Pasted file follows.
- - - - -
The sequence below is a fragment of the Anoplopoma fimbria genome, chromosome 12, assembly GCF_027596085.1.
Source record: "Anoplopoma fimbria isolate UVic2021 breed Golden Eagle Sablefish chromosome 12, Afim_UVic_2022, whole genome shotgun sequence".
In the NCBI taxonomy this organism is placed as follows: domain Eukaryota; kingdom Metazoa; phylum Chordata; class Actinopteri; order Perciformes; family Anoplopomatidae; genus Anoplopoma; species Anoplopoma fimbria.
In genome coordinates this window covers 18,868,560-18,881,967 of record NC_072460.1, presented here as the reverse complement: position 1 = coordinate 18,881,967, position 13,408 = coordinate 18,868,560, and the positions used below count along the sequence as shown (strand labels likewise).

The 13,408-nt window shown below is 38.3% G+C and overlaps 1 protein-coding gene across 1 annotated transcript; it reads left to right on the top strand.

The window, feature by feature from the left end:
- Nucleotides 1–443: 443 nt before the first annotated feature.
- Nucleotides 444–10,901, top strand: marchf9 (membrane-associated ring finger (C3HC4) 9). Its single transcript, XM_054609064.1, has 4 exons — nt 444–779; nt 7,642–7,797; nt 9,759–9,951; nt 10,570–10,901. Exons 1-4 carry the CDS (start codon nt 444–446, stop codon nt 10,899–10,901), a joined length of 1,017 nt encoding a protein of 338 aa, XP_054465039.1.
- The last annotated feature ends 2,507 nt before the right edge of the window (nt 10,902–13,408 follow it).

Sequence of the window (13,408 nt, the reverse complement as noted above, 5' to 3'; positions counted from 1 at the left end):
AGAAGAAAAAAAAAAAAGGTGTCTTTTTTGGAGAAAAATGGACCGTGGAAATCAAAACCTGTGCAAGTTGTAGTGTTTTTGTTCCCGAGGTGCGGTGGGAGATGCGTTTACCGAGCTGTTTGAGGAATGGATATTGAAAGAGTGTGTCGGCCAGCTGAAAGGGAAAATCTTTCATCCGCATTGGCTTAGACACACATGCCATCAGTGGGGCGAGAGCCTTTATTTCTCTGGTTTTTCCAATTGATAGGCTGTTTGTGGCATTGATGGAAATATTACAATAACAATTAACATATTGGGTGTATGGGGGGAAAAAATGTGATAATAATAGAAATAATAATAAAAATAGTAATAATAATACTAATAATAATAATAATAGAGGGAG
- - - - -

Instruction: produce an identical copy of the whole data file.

The sequence below is a fragment of the Anoplopoma fimbria genome, chromosome 12, assembly GCF_027596085.1.
Source record: "Anoplopoma fimbria isolate UVic2021 breed Golden Eagle Sablefish chromosome 12, Afim_UVic_2022, whole genome shotgun sequence".
In the NCBI taxonomy this organism is placed as follows: domain Eukaryota; kingdom Metazoa; phylum Chordata; class Actinopteri; order Perciformes; family Anoplopomatidae; genus Anoplopoma; species Anoplopoma fimbria.
In genome coordinates this window covers 18,868,560-18,881,967 of record NC_072460.1, presented here as the reverse complement: position 1 = coordinate 18,881,967, position 13,408 = coordinate 18,868,560, and the positions used below count along the sequence as shown (strand labels likewise).

The 13,408-nt window shown below is 38.3% G+C and overlaps 1 protein-coding gene across 1 annotated transcript; it reads left to right on the top strand.

The window, feature by feature from the left end:
- Nucleotides 1–443: 443 nt before the first annotated feature.
- Nucleotides 444–10,901, top strand: marchf9 (membrane-associated ring finger (C3HC4) 9). Its single transcript, XM_054609064.1, has 4 exons — nt 444–779; nt 7,642–7,797; nt 9,759–9,951; nt 10,570–10,901. Exons 1-4 carry the CDS (start codon nt 444–446, stop codon nt 10,899–10,901), a joined length of 1,017 nt encoding a protein of 338 aa, XP_054465039.1.
- The last annotated feature ends 2,507 nt before the right edge of the window (nt 10,902–13,408 follow it).

Sequence of the window (13,408 nt, the reverse complement as noted above, 5' to 3'; positions counted from 1 at the left end):
AGAAGAAAAAAAAAAAAGGTGTCTTTTTTGGAGAAAAATGGACCGTGGAAATCAAAACCTGTGCAAGTTGTAGTGTTTTTGTTCCCGAGGTGCGGTGGGAGATGCGTTTACCGAGCTGTTTGAGGAATGGATATTGAAAGAGTGTGTCGGCCAGCTGAAAGGGAAAATCTTTCATCCGCATTGGCTTAGACACACATGCCATCAGTGGGGCGAGAGCCTTTATTTCTCTGGTTTTTCCAATTGATAGGCTGTTTGTGGCATTGATGGAAATATTACAATAACAATTAACATATTGGGTGTATGGGGGGAAAAAATGTGATAATAATAGAAATAATAATAAAAATAGTAATAATAATACTAATAATAATAATAATAGAGGGAG